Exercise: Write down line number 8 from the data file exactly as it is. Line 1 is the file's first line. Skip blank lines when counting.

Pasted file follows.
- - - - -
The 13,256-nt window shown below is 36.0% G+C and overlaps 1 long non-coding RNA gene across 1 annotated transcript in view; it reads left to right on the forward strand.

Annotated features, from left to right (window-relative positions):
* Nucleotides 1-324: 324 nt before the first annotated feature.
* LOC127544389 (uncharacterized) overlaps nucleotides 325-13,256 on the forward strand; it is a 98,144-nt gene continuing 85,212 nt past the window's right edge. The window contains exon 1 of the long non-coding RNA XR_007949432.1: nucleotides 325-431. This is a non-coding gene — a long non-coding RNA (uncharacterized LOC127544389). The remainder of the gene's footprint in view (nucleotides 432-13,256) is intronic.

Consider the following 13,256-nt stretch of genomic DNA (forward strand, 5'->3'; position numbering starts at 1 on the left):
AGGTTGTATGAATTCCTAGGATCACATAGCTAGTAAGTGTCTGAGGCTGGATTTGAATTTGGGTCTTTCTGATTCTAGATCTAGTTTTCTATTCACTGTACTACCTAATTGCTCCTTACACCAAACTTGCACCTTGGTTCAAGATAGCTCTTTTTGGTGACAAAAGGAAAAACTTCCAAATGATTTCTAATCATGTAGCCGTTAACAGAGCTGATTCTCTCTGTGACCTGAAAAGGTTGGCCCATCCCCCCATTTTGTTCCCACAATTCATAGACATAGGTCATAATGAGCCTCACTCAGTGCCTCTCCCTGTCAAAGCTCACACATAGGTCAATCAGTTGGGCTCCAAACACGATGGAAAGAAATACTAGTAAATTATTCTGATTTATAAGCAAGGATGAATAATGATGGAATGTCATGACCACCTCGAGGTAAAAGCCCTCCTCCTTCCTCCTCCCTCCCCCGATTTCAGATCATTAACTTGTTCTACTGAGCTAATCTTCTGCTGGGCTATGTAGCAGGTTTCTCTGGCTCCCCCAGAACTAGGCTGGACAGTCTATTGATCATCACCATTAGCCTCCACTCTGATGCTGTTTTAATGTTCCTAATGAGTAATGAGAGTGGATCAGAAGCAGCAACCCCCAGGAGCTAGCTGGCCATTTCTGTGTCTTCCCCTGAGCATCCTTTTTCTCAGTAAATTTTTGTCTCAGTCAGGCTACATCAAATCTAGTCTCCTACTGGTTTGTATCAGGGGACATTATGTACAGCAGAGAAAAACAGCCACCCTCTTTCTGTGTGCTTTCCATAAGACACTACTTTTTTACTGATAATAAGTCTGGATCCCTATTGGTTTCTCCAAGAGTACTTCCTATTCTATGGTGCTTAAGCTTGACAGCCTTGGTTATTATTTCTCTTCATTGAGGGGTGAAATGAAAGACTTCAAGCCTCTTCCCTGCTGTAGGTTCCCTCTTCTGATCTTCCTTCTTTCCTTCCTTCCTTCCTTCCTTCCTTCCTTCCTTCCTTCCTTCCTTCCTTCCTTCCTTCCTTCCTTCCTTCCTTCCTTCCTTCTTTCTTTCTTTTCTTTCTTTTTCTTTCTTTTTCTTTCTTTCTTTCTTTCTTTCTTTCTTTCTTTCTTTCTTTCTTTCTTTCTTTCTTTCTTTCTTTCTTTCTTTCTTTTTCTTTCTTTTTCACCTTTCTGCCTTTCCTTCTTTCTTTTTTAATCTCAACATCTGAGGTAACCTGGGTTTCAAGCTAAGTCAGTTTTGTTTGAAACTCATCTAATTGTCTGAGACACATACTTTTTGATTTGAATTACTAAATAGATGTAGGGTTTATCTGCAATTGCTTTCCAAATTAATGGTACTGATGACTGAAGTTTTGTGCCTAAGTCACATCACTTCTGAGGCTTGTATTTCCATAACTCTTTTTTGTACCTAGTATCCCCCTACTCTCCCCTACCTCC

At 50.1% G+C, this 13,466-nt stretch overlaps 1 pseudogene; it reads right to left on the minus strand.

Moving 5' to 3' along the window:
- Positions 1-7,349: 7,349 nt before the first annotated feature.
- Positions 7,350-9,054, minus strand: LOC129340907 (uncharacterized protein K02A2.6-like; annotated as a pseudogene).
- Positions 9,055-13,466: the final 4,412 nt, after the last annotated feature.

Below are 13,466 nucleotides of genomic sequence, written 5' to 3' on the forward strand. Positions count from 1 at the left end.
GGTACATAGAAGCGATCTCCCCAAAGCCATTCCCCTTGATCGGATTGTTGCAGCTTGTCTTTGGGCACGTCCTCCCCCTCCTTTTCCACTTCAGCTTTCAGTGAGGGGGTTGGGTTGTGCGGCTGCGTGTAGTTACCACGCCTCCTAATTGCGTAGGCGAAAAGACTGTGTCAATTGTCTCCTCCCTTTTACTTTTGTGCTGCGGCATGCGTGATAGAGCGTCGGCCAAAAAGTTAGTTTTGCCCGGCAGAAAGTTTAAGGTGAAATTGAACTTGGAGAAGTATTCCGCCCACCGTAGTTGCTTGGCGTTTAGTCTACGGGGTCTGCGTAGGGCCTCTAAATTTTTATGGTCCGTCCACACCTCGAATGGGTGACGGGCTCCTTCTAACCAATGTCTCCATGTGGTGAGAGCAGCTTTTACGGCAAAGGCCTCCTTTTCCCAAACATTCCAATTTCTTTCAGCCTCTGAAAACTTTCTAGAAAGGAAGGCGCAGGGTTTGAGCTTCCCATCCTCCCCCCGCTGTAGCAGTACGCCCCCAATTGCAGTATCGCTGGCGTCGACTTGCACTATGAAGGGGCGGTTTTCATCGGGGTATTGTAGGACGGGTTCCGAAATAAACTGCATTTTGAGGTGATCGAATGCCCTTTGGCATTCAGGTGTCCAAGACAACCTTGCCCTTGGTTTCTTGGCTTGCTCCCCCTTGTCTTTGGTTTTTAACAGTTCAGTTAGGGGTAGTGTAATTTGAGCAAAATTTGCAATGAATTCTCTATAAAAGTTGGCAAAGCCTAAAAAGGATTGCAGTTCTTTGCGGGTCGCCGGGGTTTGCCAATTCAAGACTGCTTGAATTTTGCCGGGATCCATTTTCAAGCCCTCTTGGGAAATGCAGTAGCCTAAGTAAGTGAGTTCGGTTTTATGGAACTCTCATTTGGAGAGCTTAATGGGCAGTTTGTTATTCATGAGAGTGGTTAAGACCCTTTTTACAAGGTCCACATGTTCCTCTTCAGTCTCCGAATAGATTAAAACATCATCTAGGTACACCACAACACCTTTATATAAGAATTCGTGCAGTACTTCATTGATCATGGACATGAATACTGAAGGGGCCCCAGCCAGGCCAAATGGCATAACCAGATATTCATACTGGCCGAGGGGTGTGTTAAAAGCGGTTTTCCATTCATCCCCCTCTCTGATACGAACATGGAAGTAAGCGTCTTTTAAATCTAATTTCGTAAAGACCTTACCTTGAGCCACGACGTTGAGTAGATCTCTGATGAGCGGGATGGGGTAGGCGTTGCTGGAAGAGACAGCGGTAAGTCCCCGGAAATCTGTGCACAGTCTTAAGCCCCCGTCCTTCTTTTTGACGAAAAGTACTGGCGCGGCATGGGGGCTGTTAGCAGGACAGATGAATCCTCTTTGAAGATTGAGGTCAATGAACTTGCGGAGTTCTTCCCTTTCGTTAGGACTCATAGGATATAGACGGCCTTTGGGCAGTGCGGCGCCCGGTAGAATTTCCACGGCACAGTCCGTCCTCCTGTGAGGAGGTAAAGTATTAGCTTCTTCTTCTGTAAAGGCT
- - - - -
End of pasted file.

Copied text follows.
Moving 5' to 3' along the window: